North Family Endows Scholarship for Lipscomb Students
A scholarship has been created that will assist students seeking a Christian education at Lipscomb University. The Ira and Avon North Endowed Scholarship Fund will provide scholarship support to students with financial needs who enroll full time at Lipscomb.
The scholarship intends to perpetuate the influence of Ira and Avon North, who dedicated their lives to serving the Lord and leading others to him through their work. Before his death in 1984, Ira North established the Ira and Avon North Student Loan Fund to assist students with the difference in tuition cost of attending state-sponsored institutions of higher education and the cost of a Christian education. Steve North, Phillip North and Dolley North Rennie, the three surviving children of Ira and Avon North, recently visited the campus to finalize the plans to continue the North family legacy at Lipscomb.
After years of service at Lipscomb and throughout the Nashville community, Ira North was named Lipscomb's first Alumnus of the Year in 1980. Tennessee Gov. Lamar Alexander presented the award to North, who at the time served as the editor of the Gospel Advocate, minister of Madison Church of Christ, and was a leader in Nashville-area civic and community affairs. North began his ministry at the Madison church in October 1952 when the congregation numbered about 450. At the time of his death in 1984, the church had grown to over 5,000 members.
Ira North served for 22 years on the Lipscomb faculty as a professor of Bible and speech. He also served as the teacher of the televised Amazing Grace Bible Class, shown in more than 250 cities across the country. North edited the Gospel Advocate from 1977 to 1981. He hosted Know Your Bible, a Sunday afternoon quiz show introduced on Nashville television in 1954. He authored two books, You Can March for the Master and Balance: a Tried and Tested Formula for Church Growth.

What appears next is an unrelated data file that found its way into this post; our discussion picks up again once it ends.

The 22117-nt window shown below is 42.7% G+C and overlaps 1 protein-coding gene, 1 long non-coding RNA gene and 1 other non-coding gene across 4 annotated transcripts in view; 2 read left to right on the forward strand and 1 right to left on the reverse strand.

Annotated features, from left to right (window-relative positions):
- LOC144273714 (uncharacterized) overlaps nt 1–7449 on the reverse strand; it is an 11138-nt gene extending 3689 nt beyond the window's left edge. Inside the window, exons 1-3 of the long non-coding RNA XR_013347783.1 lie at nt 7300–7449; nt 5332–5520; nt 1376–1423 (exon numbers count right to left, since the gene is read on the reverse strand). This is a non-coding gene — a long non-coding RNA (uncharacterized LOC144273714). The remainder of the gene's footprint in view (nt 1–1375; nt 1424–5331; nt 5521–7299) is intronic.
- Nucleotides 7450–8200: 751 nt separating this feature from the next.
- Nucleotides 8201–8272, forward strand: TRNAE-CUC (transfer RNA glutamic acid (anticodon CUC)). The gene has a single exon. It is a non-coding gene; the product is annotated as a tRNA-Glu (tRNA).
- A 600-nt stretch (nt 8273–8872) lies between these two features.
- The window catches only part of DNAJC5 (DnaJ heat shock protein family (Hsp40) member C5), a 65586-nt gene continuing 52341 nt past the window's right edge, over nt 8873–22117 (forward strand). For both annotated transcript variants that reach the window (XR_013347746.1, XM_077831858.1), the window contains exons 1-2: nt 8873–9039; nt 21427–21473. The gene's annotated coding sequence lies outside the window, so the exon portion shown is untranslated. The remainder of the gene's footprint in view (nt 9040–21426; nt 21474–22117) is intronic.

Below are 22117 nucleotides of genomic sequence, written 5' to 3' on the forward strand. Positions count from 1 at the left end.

"Our parents were inspired to start the loan fund when they heard the story of John North," said Steve North. "John was a relative who met two brothers being raised by a widowed mother. John started a loan fund for tuition for the two brothers, Charles R. and Grover Cleveland Brewer. Charles Brewer taught Bible to Ira North at Lipscomb. Millions of people have been inspired by what started as a small loan. When you do something you think is good and right, no matter how small it seems, you never can grasp the consequences."
"Dad had so many accomplishments throughout his career. He also took a strong stand on many controversial issues of his day. In the 1960's, the Madison church got a letter from the NAACP stating they were coming to our church and protesting on the steps one Sunday morning. Dad told the elders of the church that he wanted the NAACP members to be welcomed inside of the church instead of calling out the National Guard to block them as other churches in the nation had done. He took a stand that could have cost him his career in those days," said Phillip North.
"Mom was an anchor for our family," said Dolley North Rennie. "She was a strong presence in our lives. She made many sacrifices in life to keep us all grounded in reality. We inherited many things from her spirit. She taught us how to succeed and how to deal with problems when life is tough. She was tenacious. We took what she said and learned from it. We knew to never argue with her. I realized her strength when Daddy died. She had been married since she was 18 years old. The change was hard for her, but she never complained. She kept going and her inner strength really taught us all a lot about life."
"Both of our parents worked hard at breaking the cycle of racism. It took a lot of will power and determination to make sure they did not pass along to us or others the prejudices in society in that day," added Rennie.
In addition to establishing the endowed scholarship fund, the North family donated an audio collection of many of the sermons and television appearances of Ira North. "Thank you for entrusting us with this legacy that will benefit our students and the university as a whole. Another generation will now know about and be a part of this story," said President Randy Lowry.